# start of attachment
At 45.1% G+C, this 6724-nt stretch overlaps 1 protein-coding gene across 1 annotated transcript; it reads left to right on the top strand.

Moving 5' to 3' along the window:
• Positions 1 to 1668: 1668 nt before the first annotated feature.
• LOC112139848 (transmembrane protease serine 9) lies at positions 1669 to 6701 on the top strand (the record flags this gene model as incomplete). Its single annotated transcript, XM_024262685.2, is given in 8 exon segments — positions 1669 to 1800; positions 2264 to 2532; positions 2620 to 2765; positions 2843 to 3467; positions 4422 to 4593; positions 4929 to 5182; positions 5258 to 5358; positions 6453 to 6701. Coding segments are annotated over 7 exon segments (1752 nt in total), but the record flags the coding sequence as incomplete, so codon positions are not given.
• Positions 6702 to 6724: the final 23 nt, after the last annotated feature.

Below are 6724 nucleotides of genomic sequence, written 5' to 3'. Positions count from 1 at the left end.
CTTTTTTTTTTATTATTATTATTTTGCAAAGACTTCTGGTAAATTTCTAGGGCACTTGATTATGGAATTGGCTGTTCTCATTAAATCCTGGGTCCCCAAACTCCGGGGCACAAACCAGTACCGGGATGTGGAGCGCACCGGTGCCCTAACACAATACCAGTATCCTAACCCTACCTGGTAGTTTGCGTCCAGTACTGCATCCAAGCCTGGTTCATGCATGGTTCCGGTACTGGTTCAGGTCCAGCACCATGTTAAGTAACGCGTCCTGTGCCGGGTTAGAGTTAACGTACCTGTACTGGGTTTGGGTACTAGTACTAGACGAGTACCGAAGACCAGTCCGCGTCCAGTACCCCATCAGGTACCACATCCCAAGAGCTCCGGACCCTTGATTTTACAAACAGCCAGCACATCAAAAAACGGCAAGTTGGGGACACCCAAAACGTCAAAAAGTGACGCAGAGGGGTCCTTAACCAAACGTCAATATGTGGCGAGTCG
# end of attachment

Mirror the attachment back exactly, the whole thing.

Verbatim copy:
At 45.1% G+C, this 6724-nt stretch overlaps 1 protein-coding gene across 1 annotated transcript; it reads left to right on the top strand.

Moving 5' to 3' along the window:
• Positions 1 to 1668: 1668 nt before the first annotated feature.
• LOC112139848 (transmembrane protease serine 9) lies at positions 1669 to 6701 on the top strand (the record flags this gene model as incomplete). Its single annotated transcript, XM_024262685.2, is given in 8 exon segments — positions 1669 to 1800; positions 2264 to 2532; positions 2620 to 2765; positions 2843 to 3467; positions 4422 to 4593; positions 4929 to 5182; positions 5258 to 5358; positions 6453 to 6701. Coding segments are annotated over 7 exon segments (1752 nt in total), but the record flags the coding sequence as incomplete, so codon positions are not given.
• Positions 6702 to 6724: the final 23 nt, after the last annotated feature.

Below are 6724 nucleotides of genomic sequence, written 5' to 3'. Positions count from 1 at the left end.
CTTTTTTTTTTATTATTATTATTTTGCAAAGACTTCTGGTAAATTTCTAGGGCACTTGATTATGGAATTGGCTGTTCTCATTAAATCCTGGGTCCCCAAACTCCGGGGCACAAACCAGTACCGGGATGTGGAGCGCACCGGTGCCCTAACACAATACCAGTATCCTAACCCTACCTGGTAGTTTGCGTCCAGTACTGCATCCAAGCCTGGTTCATGCATGGTTCCGGTACTGGTTCAGGTCCAGCACCATGTTAAGTAACGCGTCCTGTGCCGGGTTAGAGTTAACGTACCTGTACTGGGTTTGGGTACTAGTACTAGACGAGTACCGAAGACCAGTCCGCGTCCAGTACCCCATCAGGTACCACATCCCAAGAGCTCCGGACCCTTGATTTTACAAACAGCCAGCACATCAAAAAACGGCAAGTTGGGGACACCCAAAACGTCAAAAAGTGACGCAGAGGGGTCCTTAACCAAACGTCAATATGTGGCGAGTCG